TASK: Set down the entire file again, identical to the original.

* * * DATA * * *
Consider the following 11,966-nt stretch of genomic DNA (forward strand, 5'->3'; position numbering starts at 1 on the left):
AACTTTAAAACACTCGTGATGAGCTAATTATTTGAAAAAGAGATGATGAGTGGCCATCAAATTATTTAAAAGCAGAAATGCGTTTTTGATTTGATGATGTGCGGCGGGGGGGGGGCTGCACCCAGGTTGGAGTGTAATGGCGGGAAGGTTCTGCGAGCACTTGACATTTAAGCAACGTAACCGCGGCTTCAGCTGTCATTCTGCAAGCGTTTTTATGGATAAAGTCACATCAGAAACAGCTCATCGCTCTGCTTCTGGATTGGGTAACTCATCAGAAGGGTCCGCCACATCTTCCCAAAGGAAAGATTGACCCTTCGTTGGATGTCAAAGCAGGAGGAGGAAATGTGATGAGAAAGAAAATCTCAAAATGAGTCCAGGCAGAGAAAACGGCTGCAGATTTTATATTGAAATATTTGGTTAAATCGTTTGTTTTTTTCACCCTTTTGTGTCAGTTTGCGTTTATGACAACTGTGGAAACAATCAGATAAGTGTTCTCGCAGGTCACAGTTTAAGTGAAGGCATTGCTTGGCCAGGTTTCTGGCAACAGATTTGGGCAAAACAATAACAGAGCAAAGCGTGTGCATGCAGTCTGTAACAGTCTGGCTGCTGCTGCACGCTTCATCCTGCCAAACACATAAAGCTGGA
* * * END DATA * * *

Consider the following 11,966-nt stretch of genomic DNA (forward strand, 5'->3'; position numbering starts at 1 on the left):
AACTTTAAAACACTCGTGATGAGCTAATTATTTGAAAAAGAGATGATGAGTGGCCATCAAATTATTTAAAAGCAGAAATGCGTTTTTGATTTGATGATGTGCGGCGGGGGGGGGGCTGCACCCAGGTTGGAGTGTAATGGCGGGAAGGTTCTGCGAGCACTTGACATTTAAGCAACGTAACCGCGGCTTCAGCTGTCATTCTGCAAGCGTTTTTATGGATAAAGTCACATCAGAAACAGCTCATCGCTCTGCTTCTGGATTGGGTAACTCATCAGAAGGGTCCGCCACATCTTCCCAAAGGAAAGATTGACCCTTCGTTGGATGTCAAAGCAGGAGGAGGAAATGTGATGAGAAAGAAAATCTCAAAATGAGTCCAGGCAGAGAAAACGGCTGCAGATTTTATATTGAAATATTTGGTTAAATCGTTTGTTTTTTTCACCCTTTTGTGTCAGTTTGCGTTTATGACAACTGTGGAAACAATCAGATAAGTGTTCTCGCAGGTCACAGTTTAAGTGAAGGCATTGCTTGGCCAGGTTTCTGGCAACAGATTTGGGCAAAACAATAACAGAGCAAAGCGTGTGCATGCAGTCTGTAACAGTCTGGCTGCTGCTGCACGCTTCATCCTGCCAAACACATAAAGCTGGA